Top House Armed Services Republican urges GOP to avoid ‘distortions’ of vetoed defense bill


Rep. Mac Thornberry, the top Republican on the House Armed Services Committee, is urging GOP lawmakers to tune out “distortions or misrepresentations” of annual defense policy legislation ahead of veto override vote next week.

Thornberry didn’t explicitly urge House Republicans to vote to overturn President Donald Trump’s veto of the National Defense Authorization Act in a brief note sent to his colleagues after the veto was issued on Wednesday. But the Texas Republican urged members to weigh the provisions of the bipartisan bill first and foremost.

“Your decision should be based on what is actually in the bill rather than distortions or misrepresentations,” Thornberry said in the note obtained by POLITICO.

The nudge from Thornberry comes ahead of a Monday override vote that Republicans could make or break. The vote will test whether GOP members are willing to defy Trump en masse, a scenario Thornberry hinted at.

“Your decision should be based upon the oath we all took, which was to the Constitution rather than any person or organization,” he said.

This year’s version of the defense bill is named in honor of Thornberry, who is retiring at the end of the congressional session next week.

Trump vetoed the bill after Democrats and Republicans refused to include his last-minute demand to repeal legal protections for social media companies, which is unrelated to the defense legislation. He also objected to provisions that would remove the names of Confederate leaders from Army bases and place limits on his plans to withdraw troops from Afghanistan and Europe.

The commander in chief has also argued the defense bill is a gift to Beijing, contradicting congressional Republicans who have touted it as the toughest legislation on China in years.

Top Republicans have also warned that allowing the NDAA to fail would tank a significant cyber overhaul amid a sprawling hack of federal agencies alleged to have been perpetrated by Russia.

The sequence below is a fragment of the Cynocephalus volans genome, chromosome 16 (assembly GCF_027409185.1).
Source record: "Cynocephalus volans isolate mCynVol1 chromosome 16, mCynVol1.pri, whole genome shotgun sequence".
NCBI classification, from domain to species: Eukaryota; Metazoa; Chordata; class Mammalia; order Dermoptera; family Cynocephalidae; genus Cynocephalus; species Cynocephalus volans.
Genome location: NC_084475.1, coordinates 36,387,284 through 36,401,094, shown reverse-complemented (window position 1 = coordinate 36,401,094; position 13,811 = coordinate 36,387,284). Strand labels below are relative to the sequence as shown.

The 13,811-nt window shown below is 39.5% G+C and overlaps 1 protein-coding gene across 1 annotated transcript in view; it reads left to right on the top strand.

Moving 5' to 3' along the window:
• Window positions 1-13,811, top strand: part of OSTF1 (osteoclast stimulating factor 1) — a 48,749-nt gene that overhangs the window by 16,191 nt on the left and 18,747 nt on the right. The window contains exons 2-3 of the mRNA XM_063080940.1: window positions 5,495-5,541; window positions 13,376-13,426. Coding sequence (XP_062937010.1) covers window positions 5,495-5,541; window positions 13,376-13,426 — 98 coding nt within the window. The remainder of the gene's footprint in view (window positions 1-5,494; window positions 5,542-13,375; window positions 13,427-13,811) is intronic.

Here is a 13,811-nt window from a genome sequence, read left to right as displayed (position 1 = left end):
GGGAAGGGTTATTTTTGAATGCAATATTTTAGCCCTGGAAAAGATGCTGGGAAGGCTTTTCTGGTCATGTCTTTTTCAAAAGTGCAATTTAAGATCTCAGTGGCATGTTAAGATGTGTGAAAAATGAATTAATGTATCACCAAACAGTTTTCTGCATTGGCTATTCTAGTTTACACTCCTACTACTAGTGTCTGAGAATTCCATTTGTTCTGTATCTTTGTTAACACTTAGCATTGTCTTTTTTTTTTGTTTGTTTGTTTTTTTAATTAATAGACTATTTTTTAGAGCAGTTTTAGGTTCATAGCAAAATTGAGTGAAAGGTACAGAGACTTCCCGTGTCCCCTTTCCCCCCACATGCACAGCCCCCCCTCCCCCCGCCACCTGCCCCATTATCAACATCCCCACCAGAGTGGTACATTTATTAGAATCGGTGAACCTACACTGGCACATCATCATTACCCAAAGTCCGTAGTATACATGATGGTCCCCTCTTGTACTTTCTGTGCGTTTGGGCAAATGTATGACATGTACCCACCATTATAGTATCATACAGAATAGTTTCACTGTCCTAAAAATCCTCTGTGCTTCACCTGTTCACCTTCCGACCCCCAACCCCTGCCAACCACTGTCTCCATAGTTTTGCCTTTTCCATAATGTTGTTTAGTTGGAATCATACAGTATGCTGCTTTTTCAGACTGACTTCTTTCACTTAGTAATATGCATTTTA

Thornberry didn’t mention Trump by name, but shared several fact sheets on provisions that Trump cited in a formal statement rejecting the bill, including provisions on troop withdrawals and renaming bases. He also shared fact sheets on the bill’s provisions on cybersecurity and China.

Thornberry also linked to a summary of major provisions and authorities, including a number of pay provisions and bonuses, that would lapse if the NDAA fails.

The compromise bill passed the House this month in a blowout 335-78 vote, well beyond the two-thirds majority needed to overturn a presidential veto. The Senate also passed the final NDAA by a wide margin.

But the override requires solid bipartisan support, and Republicans could tank the bill if enough of them side with Trump. Republicans supplied 140 votes to pass the NDAA this month, joining forces with 195 Democrats.

The dilemma of whether to defy Trump has exposed rifts in the House Republican conference. Minority Leader Kevin McCarthy voted to pass the bill, but said he won’t vote to override Trump, while Minority Whip Steve Scalise (R-La.) opposed the bill. Several dozen Trump-aligned conservatives also opposed the legislation.

On the other side, senior Republicans such as Thornberry and House GOP Conference Chair Liz Cheney of Wyoming have underscored the need to enact the bill at all costs.

“This is a time to put our nation’s security and our responsibility for our troops ahead of any other consideration,” Thornberry said.



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